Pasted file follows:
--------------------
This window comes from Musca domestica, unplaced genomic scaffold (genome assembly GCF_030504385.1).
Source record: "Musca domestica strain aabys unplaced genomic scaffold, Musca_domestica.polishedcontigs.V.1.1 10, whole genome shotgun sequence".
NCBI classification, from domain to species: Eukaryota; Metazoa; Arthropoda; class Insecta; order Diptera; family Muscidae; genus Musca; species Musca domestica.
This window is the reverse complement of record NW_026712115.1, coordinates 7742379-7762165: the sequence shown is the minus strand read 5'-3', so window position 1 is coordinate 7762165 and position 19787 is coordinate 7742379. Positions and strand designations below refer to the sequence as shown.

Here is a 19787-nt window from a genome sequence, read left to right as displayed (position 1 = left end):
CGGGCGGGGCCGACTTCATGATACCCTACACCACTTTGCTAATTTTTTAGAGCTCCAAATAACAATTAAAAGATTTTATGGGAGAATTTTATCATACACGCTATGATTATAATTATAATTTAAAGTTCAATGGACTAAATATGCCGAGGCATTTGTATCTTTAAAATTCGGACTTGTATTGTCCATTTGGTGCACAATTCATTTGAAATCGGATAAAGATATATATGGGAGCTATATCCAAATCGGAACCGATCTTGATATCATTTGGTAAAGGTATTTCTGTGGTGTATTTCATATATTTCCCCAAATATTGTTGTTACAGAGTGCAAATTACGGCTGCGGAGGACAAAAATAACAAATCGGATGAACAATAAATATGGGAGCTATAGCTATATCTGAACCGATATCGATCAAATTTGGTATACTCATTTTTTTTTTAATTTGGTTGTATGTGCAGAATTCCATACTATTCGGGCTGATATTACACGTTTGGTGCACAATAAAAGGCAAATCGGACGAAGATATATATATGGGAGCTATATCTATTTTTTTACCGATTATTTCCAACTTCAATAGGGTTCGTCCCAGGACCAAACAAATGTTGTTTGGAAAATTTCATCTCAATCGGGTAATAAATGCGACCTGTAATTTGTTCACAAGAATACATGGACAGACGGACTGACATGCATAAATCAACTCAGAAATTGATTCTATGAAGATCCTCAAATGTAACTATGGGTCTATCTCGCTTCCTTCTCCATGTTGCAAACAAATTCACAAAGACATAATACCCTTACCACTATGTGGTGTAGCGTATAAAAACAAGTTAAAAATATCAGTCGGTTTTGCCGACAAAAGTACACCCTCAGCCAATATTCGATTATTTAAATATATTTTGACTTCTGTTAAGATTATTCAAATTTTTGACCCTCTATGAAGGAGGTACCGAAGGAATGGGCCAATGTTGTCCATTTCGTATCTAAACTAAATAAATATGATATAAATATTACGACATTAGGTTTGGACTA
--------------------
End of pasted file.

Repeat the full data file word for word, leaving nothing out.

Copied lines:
This window comes from Musca domestica, unplaced genomic scaffold (genome assembly GCF_030504385.1).
Source record: "Musca domestica strain aabys unplaced genomic scaffold, Musca_domestica.polishedcontigs.V.1.1 10, whole genome shotgun sequence".
NCBI classification, from domain to species: Eukaryota; Metazoa; Arthropoda; class Insecta; order Diptera; family Muscidae; genus Musca; species Musca domestica.
This window is the reverse complement of record NW_026712115.1, coordinates 7742379-7762165: the sequence shown is the minus strand read 5'-3', so window position 1 is coordinate 7762165 and position 19787 is coordinate 7742379. Positions and strand designations below refer to the sequence as shown.

Here is a 19787-nt window from a genome sequence, read left to right as displayed (position 1 = left end):
CGGGCGGGGCCGACTTCATGATACCCTACACCACTTTGCTAATTTTTTAGAGCTCCAAATAACAATTAAAAGATTTTATGGGAGAATTTTATCATACACGCTATGATTATAATTATAATTTAAAGTTCAATGGACTAAATATGCCGAGGCATTTGTATCTTTAAAATTCGGACTTGTATTGTCCATTTGGTGCACAATTCATTTGAAATCGGATAAAGATATATATGGGAGCTATATCCAAATCGGAACCGATCTTGATATCATTTGGTAAAGGTATTTCTGTGGTGTATTTCATATATTTCCCCAAATATTGTTGTTACAGAGTGCAAATTACGGCTGCGGAGGACAAAAATAACAAATCGGATGAACAATAAATATGGGAGCTATAGCTATATCTGAACCGATATCGATCAAATTTGGTATACTCATTTTTTTTTTAATTTGGTTGTATGTGCAGAATTCCATACTATTCGGGCTGATATTACACGTTTGGTGCACAATAAAAGGCAAATCGGACGAAGATATATATATGGGAGCTATATCTATTTTTTTACCGATTATTTCCAACTTCAATAGGGTTCGTCCCAGGACCAAACAAATGTTGTTTGGAAAATTTCATCTCAATCGGGTAATAAATGCGACCTGTAATTTGTTCACAAGAATACATGGACAGACGGACTGACATGCATAAATCAACTCAGAAATTGATTCTATGAAGATCCTCAAATGTAACTATGGGTCTATCTCGCTTCCTTCTCCATGTTGCAAACAAATTCACAAAGACATAATACCCTTACCACTATGTGGTGTAGCGTATAAAAACAAGTTAAAAATATCAGTCGGTTTTGCCGACAAAAGTACACCCTCAGCCAATATTCGATTATTTAAATATATTTTGACTTCTGTTAAGATTATTCAAATTTTTGACCCTCTATGAAGGAGGTACCGAAGGAATGGGCCAATGTTGTCCATTTCGTATCTAAACTAAATAAATATGATATAAATATTACGACATTAGGTTTGGACTA